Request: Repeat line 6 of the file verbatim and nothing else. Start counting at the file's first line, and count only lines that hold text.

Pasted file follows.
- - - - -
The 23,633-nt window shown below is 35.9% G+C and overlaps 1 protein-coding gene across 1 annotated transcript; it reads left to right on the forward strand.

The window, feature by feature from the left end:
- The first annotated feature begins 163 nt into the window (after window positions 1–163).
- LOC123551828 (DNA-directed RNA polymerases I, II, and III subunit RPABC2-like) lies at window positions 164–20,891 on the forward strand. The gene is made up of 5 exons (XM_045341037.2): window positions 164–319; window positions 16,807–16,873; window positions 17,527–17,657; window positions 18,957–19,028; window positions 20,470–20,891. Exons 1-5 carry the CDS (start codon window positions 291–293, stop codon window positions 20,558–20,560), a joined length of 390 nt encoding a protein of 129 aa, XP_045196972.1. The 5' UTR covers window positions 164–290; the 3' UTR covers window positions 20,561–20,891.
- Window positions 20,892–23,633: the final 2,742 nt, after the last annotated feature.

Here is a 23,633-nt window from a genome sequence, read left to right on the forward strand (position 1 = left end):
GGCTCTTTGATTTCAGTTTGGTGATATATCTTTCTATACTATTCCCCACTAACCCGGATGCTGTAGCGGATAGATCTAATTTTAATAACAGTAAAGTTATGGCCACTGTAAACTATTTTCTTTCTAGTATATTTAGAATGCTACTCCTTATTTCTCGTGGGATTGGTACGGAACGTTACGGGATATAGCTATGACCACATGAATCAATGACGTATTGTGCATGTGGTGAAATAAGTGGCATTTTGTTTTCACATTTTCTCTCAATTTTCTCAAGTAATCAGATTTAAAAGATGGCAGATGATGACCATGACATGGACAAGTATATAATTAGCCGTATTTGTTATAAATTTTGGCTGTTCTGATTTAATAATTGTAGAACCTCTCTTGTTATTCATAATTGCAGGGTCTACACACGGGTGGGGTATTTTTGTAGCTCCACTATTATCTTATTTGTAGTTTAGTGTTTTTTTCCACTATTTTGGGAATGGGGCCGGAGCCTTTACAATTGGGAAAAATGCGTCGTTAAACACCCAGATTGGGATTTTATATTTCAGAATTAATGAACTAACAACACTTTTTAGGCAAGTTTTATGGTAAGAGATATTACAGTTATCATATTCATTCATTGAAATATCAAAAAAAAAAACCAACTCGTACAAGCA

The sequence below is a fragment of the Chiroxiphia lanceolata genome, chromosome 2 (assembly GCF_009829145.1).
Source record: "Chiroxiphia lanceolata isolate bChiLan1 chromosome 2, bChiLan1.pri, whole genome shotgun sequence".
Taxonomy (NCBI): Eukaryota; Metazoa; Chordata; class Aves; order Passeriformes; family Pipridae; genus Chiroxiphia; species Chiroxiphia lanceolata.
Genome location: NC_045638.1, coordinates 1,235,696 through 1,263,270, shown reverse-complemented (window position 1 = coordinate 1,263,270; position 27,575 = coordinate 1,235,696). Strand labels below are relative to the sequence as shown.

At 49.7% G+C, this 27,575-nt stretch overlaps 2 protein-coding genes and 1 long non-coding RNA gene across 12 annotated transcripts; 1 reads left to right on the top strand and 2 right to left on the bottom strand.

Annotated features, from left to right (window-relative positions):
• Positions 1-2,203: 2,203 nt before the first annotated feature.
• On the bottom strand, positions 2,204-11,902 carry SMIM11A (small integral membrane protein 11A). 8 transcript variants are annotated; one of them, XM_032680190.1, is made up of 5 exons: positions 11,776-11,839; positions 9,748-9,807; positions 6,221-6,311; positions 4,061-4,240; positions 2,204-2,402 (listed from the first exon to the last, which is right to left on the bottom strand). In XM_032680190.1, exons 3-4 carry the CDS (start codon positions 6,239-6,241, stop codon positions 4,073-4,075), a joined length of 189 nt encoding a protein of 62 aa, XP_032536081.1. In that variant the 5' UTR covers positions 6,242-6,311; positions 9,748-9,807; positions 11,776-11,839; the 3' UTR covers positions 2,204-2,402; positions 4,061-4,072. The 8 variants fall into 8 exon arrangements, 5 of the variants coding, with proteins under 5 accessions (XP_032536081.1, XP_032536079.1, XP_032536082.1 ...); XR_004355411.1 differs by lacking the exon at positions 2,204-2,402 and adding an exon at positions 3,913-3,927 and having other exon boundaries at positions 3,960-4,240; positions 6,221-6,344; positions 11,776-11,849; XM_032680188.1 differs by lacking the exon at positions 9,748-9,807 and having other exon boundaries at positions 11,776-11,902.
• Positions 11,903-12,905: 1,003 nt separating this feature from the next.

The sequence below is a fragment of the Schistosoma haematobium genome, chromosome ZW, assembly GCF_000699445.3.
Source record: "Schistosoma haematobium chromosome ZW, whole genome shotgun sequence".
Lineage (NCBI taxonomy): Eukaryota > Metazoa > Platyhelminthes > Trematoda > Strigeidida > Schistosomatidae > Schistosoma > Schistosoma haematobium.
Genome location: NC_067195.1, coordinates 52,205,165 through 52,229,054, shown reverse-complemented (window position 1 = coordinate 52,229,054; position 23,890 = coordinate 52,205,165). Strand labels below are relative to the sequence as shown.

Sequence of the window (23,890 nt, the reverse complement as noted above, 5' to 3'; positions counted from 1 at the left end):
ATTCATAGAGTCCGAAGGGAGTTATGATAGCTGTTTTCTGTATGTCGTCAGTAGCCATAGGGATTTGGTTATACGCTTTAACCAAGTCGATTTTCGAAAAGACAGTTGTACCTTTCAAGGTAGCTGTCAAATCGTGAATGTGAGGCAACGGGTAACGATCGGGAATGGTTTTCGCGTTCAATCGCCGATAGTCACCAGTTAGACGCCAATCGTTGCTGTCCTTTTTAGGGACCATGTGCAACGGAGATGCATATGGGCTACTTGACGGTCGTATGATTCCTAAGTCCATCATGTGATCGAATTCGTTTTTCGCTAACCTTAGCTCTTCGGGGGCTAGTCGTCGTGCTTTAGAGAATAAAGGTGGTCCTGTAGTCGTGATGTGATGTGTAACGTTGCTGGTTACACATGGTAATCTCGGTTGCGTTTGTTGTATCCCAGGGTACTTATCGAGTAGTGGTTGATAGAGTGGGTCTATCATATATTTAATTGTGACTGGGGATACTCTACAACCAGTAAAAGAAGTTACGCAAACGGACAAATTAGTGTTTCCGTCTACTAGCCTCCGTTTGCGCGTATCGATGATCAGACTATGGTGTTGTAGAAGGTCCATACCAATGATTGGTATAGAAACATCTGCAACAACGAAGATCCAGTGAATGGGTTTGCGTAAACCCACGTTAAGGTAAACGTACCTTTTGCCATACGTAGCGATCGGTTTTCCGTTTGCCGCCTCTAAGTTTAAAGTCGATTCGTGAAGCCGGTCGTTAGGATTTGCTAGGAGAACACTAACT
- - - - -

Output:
Here is a 23,633-nt window from a genome sequence, read left to right on the forward strand (position 1 = left end):